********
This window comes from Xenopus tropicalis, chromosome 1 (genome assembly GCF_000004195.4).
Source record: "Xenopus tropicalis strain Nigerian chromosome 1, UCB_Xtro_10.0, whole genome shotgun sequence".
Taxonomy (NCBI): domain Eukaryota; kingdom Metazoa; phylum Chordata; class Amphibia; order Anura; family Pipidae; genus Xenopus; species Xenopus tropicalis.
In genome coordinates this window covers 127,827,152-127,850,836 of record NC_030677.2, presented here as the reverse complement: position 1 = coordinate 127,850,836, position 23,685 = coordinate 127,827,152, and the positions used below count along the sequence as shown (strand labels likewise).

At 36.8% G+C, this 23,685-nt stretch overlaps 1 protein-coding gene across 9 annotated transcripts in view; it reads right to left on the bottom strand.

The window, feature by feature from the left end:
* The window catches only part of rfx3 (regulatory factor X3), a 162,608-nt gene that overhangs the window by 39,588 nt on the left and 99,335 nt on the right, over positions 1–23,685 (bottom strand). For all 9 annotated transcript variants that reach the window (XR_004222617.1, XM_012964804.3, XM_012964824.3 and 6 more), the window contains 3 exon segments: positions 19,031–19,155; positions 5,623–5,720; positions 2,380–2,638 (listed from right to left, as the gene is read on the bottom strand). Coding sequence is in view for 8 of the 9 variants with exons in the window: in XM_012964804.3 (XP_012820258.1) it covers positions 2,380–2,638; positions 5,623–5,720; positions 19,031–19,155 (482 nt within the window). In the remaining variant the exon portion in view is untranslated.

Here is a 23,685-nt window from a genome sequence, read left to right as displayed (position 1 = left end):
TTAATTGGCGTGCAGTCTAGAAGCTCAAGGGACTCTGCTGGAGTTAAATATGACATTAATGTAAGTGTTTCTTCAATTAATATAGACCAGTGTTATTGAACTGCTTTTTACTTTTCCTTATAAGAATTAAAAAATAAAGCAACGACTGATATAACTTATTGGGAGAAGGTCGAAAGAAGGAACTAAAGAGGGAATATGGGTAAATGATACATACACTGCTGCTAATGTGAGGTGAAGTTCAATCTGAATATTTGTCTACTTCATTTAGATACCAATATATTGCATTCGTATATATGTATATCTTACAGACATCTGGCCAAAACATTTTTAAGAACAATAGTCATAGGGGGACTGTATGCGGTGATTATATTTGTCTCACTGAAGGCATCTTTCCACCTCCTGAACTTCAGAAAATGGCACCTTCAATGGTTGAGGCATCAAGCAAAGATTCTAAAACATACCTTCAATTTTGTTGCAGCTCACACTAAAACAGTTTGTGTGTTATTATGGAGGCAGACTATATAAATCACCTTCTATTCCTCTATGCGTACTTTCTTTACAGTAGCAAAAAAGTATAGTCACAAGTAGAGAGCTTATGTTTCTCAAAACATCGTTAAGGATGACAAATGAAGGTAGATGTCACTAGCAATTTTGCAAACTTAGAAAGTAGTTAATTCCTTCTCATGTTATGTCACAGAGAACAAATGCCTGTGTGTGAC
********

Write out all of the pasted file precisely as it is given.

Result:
This window comes from Xenopus tropicalis, chromosome 1 (genome assembly GCF_000004195.4).
Source record: "Xenopus tropicalis strain Nigerian chromosome 1, UCB_Xtro_10.0, whole genome shotgun sequence".
Taxonomy (NCBI): domain Eukaryota; kingdom Metazoa; phylum Chordata; class Amphibia; order Anura; family Pipidae; genus Xenopus; species Xenopus tropicalis.
In genome coordinates this window covers 127,827,152-127,850,836 of record NC_030677.2, presented here as the reverse complement: position 1 = coordinate 127,850,836, position 23,685 = coordinate 127,827,152, and the positions used below count along the sequence as shown (strand labels likewise).

At 36.8% G+C, this 23,685-nt stretch overlaps 1 protein-coding gene across 9 annotated transcripts in view; it reads right to left on the bottom strand.

The window, feature by feature from the left end:
* The window catches only part of rfx3 (regulatory factor X3), a 162,608-nt gene that overhangs the window by 39,588 nt on the left and 99,335 nt on the right, over positions 1–23,685 (bottom strand). For all 9 annotated transcript variants that reach the window (XR_004222617.1, XM_012964804.3, XM_012964824.3 and 6 more), the window contains 3 exon segments: positions 19,031–19,155; positions 5,623–5,720; positions 2,380–2,638 (listed from right to left, as the gene is read on the bottom strand). Coding sequence is in view for 8 of the 9 variants with exons in the window: in XM_012964804.3 (XP_012820258.1) it covers positions 2,380–2,638; positions 5,623–5,720; positions 19,031–19,155 (482 nt within the window). In the remaining variant the exon portion in view is untranslated.

Here is a 23,685-nt window from a genome sequence, read left to right as displayed (position 1 = left end):
TTAATTGGCGTGCAGTCTAGAAGCTCAAGGGACTCTGCTGGAGTTAAATATGACATTAATGTAAGTGTTTCTTCAATTAATATAGACCAGTGTTATTGAACTGCTTTTTACTTTTCCTTATAAGAATTAAAAAATAAAGCAACGACTGATATAACTTATTGGGAGAAGGTCGAAAGAAGGAACTAAAGAGGGAATATGGGTAAATGATACATACACTGCTGCTAATGTGAGGTGAAGTTCAATCTGAATATTTGTCTACTTCATTTAGATACCAATATATTGCATTCGTATATATGTATATCTTACAGACATCTGGCCAAAACATTTTTAAGAACAATAGTCATAGGGGGACTGTATGCGGTGATTATATTTGTCTCACTGAAGGCATCTTTCCACCTCCTGAACTTCAGAAAATGGCACCTTCAATGGTTGAGGCATCAAGCAAAGATTCTAAAACATACCTTCAATTTTGTTGCAGCTCACACTAAAACAGTTTGTGTGTTATTATGGAGGCAGACTATATAAATCACCTTCTATTCCTCTATGCGTACTTTCTTTACAGTAGCAAAAAAGTATAGTCACAAGTAGAGAGCTTATGTTTCTCAAAACATCGTTAAGGATGACAAATGAAGGTAGATGTCACTAGCAATTTTGCAAACTTAGAAAGTAGTTAATTCCTTCTCATGTTATGTCACAGAGAACAAATGCCTGTGTGTGAC